10. I will hand out ‘confidential peer assessments’ that you will each individually (and confidentially) complete and turn in when you take your midterm exam on March 1.



European Union   AOSIS
Denmark   Dominican Republic
Netherlands   Tuvalu
Portugal   Malta
Germany   Fiji
United Kingdom   Group of Eight (minus EU members)
(Spain)   Canada
African Group   Japan
Kenya   United States of America
Democratic Republic of Congo    
Ghana   Asia/Oceania
(Angola)   Australia
Egypt   South Korea
+ Five   Bangladesh
(South Africa)   (Pakistan)
Brazil   OPEC (Organization of Petroleum Exporting Countries)
People’s Republic of China   Saudi Arabia
India   Algeria
ALBA (Alianza Bolivariana para los Pueblos de Nuestra América)   Nigeria
Venezuela   (Libya)


Activity #2 ~ climate commercials: moving between climate science/policy & the everyday (10 points)

“All the world's a stage, and all the men and women merely players. They have their exits and their entrances…” ~ William Shakespeare in ‘As You Like It’

Today people are faced with a multitude of media messages that shape their everyday interpretations and decisions about climate science and policy. Media representations – from news to entertainment – are powerful and important links between people’s understanding and choices concerning climate (friendly) practices and choices. A dynamic mix of influences shape what become ‘climate stories’. Within the spaces where people make climate change meaningful reside questions regarding how to more accurately and effectively translate many complexities and nuances surrounding climate science and policy.

For activity #2, you will divide into groups of three to four students and play the role of climate communicators. Connecting the dots between course materials and your outside knowledge of climate policy and politics, you will develop plans for a 30-60 second commercial. The serendipitous feature of this task is that you and your group will connect these issues of ‘climate policy and politics’ to the theme of zero waste/waste reduction practices right here on the CU-Boulder campus.

The goals for this assignment are:

  1. To devise a media artifact that effectively translates formal climate science/policy into language people/students on campus will pay attention to and understand;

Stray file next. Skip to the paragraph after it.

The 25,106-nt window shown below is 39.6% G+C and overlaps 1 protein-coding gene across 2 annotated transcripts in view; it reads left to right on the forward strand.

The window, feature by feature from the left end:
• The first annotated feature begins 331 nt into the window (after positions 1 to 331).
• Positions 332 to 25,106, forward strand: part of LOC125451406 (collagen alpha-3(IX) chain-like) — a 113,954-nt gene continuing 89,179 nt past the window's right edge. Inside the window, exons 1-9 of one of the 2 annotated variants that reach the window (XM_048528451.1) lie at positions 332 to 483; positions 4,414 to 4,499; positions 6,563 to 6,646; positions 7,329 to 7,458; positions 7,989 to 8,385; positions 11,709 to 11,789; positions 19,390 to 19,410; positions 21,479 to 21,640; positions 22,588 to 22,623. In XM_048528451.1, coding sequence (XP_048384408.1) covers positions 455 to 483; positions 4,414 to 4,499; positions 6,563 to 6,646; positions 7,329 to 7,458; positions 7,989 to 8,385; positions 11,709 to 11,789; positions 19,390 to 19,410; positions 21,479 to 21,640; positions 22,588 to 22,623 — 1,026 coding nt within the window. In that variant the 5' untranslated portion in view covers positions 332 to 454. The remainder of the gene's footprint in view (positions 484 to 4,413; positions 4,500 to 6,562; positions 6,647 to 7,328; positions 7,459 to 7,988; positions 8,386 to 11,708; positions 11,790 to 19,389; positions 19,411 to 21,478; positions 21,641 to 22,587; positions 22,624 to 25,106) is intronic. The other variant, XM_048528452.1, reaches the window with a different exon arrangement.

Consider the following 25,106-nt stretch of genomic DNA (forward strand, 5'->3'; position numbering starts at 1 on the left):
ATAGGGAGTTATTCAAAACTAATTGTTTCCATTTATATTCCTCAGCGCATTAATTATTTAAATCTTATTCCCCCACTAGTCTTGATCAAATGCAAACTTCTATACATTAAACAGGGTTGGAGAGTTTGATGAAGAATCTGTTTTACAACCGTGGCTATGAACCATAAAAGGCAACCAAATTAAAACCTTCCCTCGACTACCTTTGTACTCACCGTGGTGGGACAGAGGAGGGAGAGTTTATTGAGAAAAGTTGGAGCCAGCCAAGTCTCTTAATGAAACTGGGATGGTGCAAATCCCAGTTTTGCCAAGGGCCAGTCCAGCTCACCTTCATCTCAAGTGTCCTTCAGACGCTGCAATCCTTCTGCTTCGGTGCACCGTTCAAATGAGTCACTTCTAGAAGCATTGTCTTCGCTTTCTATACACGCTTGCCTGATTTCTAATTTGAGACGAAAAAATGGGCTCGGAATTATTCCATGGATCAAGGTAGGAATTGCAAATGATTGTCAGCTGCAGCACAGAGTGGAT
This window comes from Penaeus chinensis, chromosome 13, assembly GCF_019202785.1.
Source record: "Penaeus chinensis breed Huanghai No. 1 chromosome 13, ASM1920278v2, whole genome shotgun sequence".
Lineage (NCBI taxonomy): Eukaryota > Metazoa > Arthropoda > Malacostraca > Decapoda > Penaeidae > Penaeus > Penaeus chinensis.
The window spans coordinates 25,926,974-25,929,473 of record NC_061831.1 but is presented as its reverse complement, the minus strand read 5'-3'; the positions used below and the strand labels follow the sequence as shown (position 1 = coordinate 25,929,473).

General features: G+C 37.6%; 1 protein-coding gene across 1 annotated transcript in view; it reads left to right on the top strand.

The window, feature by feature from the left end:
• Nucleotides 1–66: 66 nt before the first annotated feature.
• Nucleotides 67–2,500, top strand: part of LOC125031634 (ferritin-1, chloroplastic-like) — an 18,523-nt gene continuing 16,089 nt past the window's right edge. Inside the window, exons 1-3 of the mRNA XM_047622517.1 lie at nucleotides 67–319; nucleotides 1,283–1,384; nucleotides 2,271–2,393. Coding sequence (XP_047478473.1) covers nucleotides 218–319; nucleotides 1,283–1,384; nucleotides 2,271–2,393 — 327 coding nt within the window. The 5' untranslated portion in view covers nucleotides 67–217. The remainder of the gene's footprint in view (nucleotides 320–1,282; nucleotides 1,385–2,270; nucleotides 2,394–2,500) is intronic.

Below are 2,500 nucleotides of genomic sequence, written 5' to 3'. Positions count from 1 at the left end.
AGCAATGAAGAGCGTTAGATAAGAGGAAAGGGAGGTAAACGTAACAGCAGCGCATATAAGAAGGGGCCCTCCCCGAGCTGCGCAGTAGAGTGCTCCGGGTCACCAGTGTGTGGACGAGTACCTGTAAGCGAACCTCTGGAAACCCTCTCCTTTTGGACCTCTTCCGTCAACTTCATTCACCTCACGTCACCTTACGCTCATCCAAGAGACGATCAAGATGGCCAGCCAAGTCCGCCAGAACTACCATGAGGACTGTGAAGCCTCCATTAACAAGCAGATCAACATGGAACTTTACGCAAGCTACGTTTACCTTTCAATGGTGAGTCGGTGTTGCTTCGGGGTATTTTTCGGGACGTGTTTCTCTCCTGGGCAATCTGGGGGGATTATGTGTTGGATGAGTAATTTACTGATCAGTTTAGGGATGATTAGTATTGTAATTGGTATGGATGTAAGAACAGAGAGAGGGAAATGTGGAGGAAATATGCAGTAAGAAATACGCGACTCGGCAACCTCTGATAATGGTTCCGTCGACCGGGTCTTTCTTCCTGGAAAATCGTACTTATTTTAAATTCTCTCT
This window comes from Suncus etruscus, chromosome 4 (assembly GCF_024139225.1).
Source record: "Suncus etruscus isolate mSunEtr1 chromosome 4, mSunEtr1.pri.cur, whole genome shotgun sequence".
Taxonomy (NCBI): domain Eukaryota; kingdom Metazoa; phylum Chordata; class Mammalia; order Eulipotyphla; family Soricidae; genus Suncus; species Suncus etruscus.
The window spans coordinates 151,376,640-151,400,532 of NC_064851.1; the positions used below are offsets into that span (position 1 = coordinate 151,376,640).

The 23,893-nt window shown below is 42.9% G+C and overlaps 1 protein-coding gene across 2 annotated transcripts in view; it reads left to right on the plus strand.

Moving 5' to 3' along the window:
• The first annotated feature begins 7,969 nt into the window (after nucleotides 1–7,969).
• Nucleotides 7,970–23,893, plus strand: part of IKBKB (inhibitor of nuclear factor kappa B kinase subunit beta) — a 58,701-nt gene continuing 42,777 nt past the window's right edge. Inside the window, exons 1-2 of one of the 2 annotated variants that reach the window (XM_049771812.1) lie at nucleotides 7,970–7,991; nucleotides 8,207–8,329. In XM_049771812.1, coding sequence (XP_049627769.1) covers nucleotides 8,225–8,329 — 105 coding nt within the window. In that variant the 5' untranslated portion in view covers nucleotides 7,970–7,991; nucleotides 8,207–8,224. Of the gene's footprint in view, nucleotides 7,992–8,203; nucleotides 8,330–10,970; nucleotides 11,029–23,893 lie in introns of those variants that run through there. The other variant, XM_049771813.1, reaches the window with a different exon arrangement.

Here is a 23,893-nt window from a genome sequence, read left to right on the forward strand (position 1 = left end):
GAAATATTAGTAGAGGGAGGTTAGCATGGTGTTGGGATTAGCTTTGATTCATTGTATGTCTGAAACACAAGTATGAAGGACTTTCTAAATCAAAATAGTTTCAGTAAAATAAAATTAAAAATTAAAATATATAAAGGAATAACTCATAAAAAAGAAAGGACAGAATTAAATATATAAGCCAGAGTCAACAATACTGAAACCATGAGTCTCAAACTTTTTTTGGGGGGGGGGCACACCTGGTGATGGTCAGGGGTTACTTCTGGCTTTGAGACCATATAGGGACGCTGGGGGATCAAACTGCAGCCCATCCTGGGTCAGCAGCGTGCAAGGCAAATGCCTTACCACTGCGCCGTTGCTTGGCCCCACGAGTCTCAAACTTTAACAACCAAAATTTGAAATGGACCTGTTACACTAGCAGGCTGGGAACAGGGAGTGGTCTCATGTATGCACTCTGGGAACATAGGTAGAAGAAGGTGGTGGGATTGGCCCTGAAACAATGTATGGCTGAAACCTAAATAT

2. To scale down information from the ‘global’ levels of climate change to fit within the ‘local’ spaces of campus activities; and
  3. To gain awareness of the challenges involved in presentation about climate issues to the target audience (e.g. the everyday person on campus). This will also help to prepare us for Component IV of the course, and visits from Dave Newport and Eban Goodstein (discussing campus climate activism/activities).

A key factor in the success of your “film” will be your ability to be both instructive and engaging.

Your project product will be a film script of no more than 2000 words (roughly the equivalent of a 30-60 second spot), due Thursday, April 5th. This script needs to be broken down as follows:

  1. up to 500 words summarizing the main point(s) of the commercial, paying explicit and particular attention to the connections you’ve made between climate change and zero waste; and
  2. up to 1500 words for the script itself.

When you turn in the project description/script on April 5th, your group will give a five-minute presentation describing your commercial, briefly touching on the motivation and rationale behind it.

Only one assignment needs to be turned in for your whole group. All participants’ names must be on it. You are not required to produce this commercial, or to submit it to the CU Environmental Center “Green on the Screen” Contest. See the stated deadline and further details below if you are interested.


  1. In class on Thursday March 8, each of you will draw a number out of the bag; you will briefly meet with others who draw the same number in order to begin to develop a project plan.
  2. In class on Tuesday March 13, you will have twenty minutes to meet with your team to further develop your 30-60 second commercial, and begin to assemble the project: the description and script.
  3. In class on Tuesday April 3, you will have class time to finalize your plan and make final determinations regarding your 2000-word description and script.
  4. On Thursday April 12, you will turn in the project description and script, and your group will give a five-minute presentation to the class.
  5. I will hand out ‘confidential peer assessments’ for this project. Like before, you will each complete and turn in your assessment Tuesday April 17.


Excerpts from ‘Green on the Screen’ announcement…

TO:      Boulder Campus Teaching & Research Faculty, Staff, Deans, Directors, Dept Chairs, System Administration
FROM:    CU Environmental Center
SENDER:  Daniel Baril, Recycling Program Manager, 303-492-8307
SUBJECT: Green on the Screen: Digital Media Contest.  $1000 for Students

CU Environmental Center is hosting a Zero Waste Messaging Contest, titled "Green on the Screen" to engage the CU student body in developing new and improved messaging strategies for zero waste practices on-campus. Student voice and creativity can be the strongest advocate for change, and this contest provides a platform for students to be heard.

monetary prizes will be awarded as follows:
-- $1000 for 1st place
-- $800 for 2nd place
-- $600 for 3rd place
-- $400 for 4th place
-- $200 for 5th place

Participants are to produce a 30 or 60 second commercial using any form of digital media. Content of the commercial must be related to specific Zero Waste issues selected from the menu of options in the contest rules. Beyond winning the prize money, contest entries will be utilized within campus promotions and outreach to raise awareness around sustainable actions. Exceptionally high-quality content may also enjoy extended use in off-campus outreach in Colorado and beyond.

You must be a student to enter and win. Winners will be announced on Earth Day, April 22nd. Click here for complete contest rules and to submit an entry form.